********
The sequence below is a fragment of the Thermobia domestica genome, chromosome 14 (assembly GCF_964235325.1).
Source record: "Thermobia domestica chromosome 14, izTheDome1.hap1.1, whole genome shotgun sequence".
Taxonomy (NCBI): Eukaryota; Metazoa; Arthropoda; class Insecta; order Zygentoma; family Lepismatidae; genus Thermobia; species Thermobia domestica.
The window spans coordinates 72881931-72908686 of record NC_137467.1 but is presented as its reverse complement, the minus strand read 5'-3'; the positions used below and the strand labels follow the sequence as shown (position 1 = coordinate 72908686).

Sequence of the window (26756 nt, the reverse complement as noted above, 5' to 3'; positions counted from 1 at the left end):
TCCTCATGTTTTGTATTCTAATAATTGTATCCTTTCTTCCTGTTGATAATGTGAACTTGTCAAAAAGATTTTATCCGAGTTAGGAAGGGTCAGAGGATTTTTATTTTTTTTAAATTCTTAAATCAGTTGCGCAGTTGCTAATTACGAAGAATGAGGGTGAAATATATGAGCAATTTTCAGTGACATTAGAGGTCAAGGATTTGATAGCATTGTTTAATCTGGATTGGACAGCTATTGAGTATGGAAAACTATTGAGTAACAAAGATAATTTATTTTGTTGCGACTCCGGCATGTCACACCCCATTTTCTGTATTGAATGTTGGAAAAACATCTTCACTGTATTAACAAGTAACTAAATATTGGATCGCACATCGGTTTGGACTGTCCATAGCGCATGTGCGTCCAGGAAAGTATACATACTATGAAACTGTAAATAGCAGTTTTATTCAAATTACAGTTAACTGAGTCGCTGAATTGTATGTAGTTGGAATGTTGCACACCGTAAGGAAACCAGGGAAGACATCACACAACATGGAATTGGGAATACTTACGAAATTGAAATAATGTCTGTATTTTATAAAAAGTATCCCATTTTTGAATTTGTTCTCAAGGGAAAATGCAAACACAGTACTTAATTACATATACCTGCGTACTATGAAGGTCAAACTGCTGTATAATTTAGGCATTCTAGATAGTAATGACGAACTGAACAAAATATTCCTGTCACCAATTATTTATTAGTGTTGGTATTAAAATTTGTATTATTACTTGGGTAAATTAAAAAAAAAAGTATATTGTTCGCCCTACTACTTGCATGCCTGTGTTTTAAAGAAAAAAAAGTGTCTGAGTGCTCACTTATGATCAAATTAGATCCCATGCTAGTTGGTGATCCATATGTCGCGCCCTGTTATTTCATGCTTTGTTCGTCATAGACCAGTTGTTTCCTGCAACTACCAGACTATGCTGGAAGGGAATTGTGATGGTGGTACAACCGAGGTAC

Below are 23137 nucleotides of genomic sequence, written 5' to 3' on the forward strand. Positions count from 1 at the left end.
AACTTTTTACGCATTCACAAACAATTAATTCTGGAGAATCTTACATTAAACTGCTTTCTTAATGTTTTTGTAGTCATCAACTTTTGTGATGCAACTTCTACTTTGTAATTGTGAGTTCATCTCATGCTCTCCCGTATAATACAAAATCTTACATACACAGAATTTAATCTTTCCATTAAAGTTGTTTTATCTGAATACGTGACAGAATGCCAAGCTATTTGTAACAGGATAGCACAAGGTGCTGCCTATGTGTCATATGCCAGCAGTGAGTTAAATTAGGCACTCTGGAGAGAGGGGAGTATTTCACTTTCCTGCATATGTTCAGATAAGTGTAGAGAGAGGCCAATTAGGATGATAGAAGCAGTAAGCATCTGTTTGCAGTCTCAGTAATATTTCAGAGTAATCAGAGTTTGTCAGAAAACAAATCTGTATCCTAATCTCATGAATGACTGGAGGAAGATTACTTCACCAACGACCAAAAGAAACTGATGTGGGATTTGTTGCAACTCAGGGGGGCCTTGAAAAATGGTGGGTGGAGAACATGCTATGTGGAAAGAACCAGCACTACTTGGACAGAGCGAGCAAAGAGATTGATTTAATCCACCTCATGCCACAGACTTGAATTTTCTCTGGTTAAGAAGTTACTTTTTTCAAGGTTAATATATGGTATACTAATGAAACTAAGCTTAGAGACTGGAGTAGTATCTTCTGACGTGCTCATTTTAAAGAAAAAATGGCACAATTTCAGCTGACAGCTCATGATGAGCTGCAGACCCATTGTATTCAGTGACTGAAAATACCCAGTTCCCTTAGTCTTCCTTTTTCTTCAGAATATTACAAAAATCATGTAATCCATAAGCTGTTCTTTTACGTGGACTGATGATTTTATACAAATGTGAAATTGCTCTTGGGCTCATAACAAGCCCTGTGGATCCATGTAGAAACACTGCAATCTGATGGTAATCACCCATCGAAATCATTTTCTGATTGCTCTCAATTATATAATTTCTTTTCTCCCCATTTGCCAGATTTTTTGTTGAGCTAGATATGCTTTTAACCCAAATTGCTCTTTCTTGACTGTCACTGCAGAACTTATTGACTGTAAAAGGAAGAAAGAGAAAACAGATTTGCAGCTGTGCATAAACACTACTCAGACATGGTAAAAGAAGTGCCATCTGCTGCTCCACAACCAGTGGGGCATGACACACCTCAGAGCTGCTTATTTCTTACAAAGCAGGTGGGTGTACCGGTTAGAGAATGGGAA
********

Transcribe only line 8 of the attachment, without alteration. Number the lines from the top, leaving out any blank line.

AACTTTTTACGCATTCACAAACAATTAATTCTGGAGAATCTTACATTAAACTGCTTTCTTAATGTTTTTGTAGTCATCAACTTTTGTGATGCAACTTCTACTTTGTAATTGTGAGTTCATCTCATGCTCTCCCGTATAATACAAAATCTTACATACACAGAATTTAATCTTTCCATTAAAGTTGTTTTATCTGAATACGTGACAGAATGCCAAGCTATTTGTAACAGGATAGCACAAGGTGCTGCCTATGTGTCATATGCCAGCAGTGAGTTAAATTAGGCACTCTGGAGAGAGGGGAGTATTTCACTTTCCTGCATATGTTCAGATAAGTGTAGAGAGAGGCCAATTAGGATGATAGAAGCAGTAAGCATCTGTTTGCAGTCTCAGTAATATTTCAGAGTAATCAGAGTTTGTCAGAAAACAAATCTGTATCCTAATCTCATGAATGACTGGAGGAAGATTACTTCACCAACGACCAAAAGAAACTGATGTGGGATTTGTTGCAACTCAGGGGGGCCTTGAAAAATGGTGGGTGGAGAACATGCTATGTGGAAAGAACCAGCACTACTTGGACAGAGCGAGCAAAGAGATTGATTTAATCCACCTCATGCCACAGACTTGAATTTTCTCTGGTTAAGAAGTTACTTTTTTCAAGGTTAATATATGGTATACTAATGAAACTAAGCTTAGAGACTGGAGTAGTATCTTCTGACGTGCTCATTTTAAAGAAAAAATGGCACAATTTCAGCTGACAGCTCATGATGAGCTGCAGACCCATTGTATTCAGTGACTGAAAATACCCAGTTCCCTTAGTCTTCCTTTTTCTTCAGAATATTACAAAAATCATGTAATCCATAAGCTGTTCTTTTACGTGGACTGATGATTTTATACAAATGTGAAATTGCTCTTGGGCTCATAACAAGCCCTGTGGATCCATGTAGAAACACTGCAATCTGATGGTAATCACCCATCGAAATCATTTTCTGATTGCTCTCAATTATATAATTTCTTTTCTCCCCATTTGCCAGATTTTTTGTTGAGCTAGATATGCTTTTAACCCAAATTGCTCTTTCTTGACTGTCACTGCAGAACTTATTGACTGTAAAAGGAAGAAAGAGAAAACAGATTTGCAGCTGTGCATAAACACTACTCAGACATGGTAAAAGAAGTGCCATCTGCTGCTCCACAACCAGTGGGGCATGACACACCTCAGAGCTGCTTATTTCTTACAAAGCAGGTGGGTGTACCGGTTAGAGAATGGGAA